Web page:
Cake Quoting/contract Process

Business By StaceFaceCakes Updated 6 Dec 2013 , 11:10pm by costumeczar

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StaceFaceCakes Posted 6 Dec 2013 , 7:15am
post #1 of 4

Hi everyone! Just wondering if anyone has tips or thoughts as to speeding up the cake quoting/contract process? I feel like by the time I'm done answering emails/calls, designing, quoting, emailing contracts.... it eats up so much of my time I don't even feel like going downstairs to bake, which is what I love to do the most! :) I use Cake Boss and I individually analyze the cost of each cake. It just is so heartbreaking to spend all that time and then they can't afford you... Just venting, but any tips or thoughts are appreciated!

3 replies
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rockymtnbaker Posted 6 Dec 2013 , 7:46pm
post #2 of 4

Do you have a general starting per serving price? Like the price you won't go under, no matter the design? Perhaps if you can say to someone up front, "Well, your final cost will vary depending on the design and composition of the cake, but my starting price is $X per serving". That way they can know right away if you are beyond their budget, and you've not wasted any time at all in the process. Another thing that may help is to post pictures on your website with prices, so people can get an idea of what you'd charge for certain things. I have prices on all the cakes in my gallery so that it's pretty clear what I charge. And finally, I have a minimum order amount, which will often weed out those who have champagne tastes with a beer budget.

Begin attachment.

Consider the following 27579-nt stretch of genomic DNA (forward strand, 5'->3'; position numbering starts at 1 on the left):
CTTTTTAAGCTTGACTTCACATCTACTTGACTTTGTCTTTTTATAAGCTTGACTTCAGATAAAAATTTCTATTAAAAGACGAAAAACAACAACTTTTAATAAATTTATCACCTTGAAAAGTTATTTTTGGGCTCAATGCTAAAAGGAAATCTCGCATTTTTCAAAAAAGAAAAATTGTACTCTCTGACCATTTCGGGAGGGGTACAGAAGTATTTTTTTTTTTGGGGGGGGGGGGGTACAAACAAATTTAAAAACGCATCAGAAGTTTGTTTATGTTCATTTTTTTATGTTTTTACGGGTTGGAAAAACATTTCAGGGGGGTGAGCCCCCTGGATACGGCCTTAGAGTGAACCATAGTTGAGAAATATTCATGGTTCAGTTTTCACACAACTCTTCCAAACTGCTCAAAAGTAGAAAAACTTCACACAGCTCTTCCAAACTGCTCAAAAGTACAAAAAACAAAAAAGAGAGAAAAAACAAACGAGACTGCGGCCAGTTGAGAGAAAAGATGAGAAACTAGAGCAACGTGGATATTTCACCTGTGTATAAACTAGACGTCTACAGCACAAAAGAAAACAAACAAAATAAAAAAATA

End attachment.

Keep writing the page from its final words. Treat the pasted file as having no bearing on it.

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jason_kraft Posted 6 Dec 2013 , 8:22pm
post #3 of 4

AAdvertising different price levels on your web site with examples (e.g. a few pictures of cakes that cost $5/serving, a few pictures of cakes that cost $7/serving, etc.) and creating an online contact form with required fields for the most important information (like the customer's budget and # of servings required) should help.

If a customer contacts you without using the online contact form, one of your first questions should be about their budget, if it is not realistic tell them your starting price and most common price. If they don't adjust their budget wish them luck with their event and move on.

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costumeczar Posted 6 Dec 2013 , 11:10pm
post #4 of 4

I usually set up appointments by email, sometimes phone, then I do all of my tasting appointments on one day back to back. That's a lot easier than trying to piece them out. I write up the contract during the appointment based on the design the bride wants, send her home with the contract, and if she wants to hire me she sends it back. I don't do sketches until I have a deposit, and I try not to waste a lot of time going back and forth with design details before the appointment. I do try to give them a rough price estimate based on their guest count before they book the appointment so that they know what they're dealing with price-wise.


You should definitely set a minimum price that you can tell people is your starting price, you don't need to analyze the individual ingredients for every single cake if you know the general cost of the ingredients overall. I know that my food costs are about 15% of the total price of the cake (it's gone up from 10% a couple of years ago) so I know what the basic starting cost should be for a cake. If you try to do every cake individually you'll drive yourself nuts. I shop for multiple cakes' ingredients at one time, so I don't bother costing everything out individually, it all averages out overall.

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